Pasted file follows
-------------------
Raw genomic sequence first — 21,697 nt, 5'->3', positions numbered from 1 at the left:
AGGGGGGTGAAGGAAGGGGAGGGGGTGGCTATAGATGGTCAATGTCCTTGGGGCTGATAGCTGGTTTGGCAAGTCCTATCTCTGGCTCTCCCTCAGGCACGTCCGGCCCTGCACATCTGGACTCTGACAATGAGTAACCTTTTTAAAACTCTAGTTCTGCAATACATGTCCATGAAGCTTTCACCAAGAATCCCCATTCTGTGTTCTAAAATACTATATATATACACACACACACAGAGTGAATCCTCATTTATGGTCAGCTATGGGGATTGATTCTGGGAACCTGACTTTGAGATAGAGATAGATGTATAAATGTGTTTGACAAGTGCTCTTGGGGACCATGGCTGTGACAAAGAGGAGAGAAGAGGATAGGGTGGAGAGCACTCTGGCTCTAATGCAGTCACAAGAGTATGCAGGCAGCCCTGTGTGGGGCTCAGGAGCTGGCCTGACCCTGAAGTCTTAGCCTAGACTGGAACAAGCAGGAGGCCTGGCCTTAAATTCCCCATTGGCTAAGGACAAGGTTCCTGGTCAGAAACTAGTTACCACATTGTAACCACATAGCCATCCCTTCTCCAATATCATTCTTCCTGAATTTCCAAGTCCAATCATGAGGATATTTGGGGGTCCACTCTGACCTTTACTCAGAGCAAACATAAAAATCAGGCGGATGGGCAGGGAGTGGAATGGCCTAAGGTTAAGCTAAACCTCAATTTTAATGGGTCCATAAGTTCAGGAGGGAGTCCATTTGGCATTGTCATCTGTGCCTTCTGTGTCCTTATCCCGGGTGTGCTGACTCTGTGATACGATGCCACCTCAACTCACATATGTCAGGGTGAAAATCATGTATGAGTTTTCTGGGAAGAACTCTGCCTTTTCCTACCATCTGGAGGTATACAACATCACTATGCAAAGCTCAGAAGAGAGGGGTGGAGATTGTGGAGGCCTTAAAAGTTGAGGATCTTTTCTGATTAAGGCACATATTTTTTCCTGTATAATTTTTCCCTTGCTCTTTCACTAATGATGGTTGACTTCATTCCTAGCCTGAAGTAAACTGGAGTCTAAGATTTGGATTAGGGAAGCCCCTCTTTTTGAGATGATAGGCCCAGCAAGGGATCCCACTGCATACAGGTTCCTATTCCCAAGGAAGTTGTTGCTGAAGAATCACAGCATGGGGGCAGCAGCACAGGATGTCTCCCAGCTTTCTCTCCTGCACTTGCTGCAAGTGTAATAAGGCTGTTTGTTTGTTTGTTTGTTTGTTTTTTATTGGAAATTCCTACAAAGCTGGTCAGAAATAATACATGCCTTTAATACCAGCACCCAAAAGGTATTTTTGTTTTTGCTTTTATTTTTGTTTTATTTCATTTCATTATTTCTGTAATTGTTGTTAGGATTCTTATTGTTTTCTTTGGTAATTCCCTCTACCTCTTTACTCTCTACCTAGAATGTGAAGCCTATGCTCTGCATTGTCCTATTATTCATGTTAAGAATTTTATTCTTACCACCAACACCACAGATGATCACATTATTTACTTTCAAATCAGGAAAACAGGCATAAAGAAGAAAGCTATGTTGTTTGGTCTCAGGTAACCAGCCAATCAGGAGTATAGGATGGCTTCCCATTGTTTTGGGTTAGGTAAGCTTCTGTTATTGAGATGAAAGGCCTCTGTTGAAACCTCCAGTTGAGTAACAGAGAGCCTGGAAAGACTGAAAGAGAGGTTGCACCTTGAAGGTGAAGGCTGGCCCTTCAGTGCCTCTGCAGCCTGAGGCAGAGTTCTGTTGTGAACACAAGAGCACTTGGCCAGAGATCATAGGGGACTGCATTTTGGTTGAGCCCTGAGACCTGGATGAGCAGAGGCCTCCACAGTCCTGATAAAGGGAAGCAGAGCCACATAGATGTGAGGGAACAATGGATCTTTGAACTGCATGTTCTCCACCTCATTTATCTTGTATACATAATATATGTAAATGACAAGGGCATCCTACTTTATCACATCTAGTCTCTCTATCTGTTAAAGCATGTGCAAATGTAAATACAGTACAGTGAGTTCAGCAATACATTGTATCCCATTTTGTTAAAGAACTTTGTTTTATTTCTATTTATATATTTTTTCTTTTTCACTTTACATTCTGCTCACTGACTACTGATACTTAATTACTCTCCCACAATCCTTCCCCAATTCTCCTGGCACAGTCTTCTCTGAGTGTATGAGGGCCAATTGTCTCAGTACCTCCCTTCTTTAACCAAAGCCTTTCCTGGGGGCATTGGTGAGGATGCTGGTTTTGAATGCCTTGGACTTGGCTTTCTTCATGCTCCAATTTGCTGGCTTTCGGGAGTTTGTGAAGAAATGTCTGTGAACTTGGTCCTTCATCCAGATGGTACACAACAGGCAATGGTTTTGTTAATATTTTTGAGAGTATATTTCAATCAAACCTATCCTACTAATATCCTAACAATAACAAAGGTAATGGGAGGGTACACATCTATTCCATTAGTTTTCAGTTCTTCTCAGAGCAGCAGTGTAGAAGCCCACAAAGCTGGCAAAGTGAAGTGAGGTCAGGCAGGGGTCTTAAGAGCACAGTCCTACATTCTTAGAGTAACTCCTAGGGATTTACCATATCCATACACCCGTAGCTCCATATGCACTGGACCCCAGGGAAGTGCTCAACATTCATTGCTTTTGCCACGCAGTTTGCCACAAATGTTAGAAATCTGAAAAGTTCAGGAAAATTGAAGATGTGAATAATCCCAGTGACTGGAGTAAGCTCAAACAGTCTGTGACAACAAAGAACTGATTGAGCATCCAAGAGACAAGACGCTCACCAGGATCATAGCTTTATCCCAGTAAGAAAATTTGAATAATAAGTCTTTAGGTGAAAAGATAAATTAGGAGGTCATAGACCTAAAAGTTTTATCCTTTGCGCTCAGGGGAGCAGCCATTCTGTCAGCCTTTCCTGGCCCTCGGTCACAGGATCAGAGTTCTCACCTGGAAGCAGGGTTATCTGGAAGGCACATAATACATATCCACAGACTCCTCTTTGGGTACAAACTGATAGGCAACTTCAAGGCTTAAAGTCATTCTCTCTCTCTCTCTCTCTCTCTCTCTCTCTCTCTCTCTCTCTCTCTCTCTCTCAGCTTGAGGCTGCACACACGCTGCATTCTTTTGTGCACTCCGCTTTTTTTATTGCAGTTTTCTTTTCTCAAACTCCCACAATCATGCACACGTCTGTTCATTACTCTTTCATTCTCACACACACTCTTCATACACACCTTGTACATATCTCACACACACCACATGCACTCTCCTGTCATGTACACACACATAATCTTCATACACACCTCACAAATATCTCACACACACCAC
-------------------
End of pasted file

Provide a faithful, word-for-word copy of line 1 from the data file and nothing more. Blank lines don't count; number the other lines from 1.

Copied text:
Raw genomic sequence first — 21,697 nt, 5'->3', positions numbered from 1 at the left: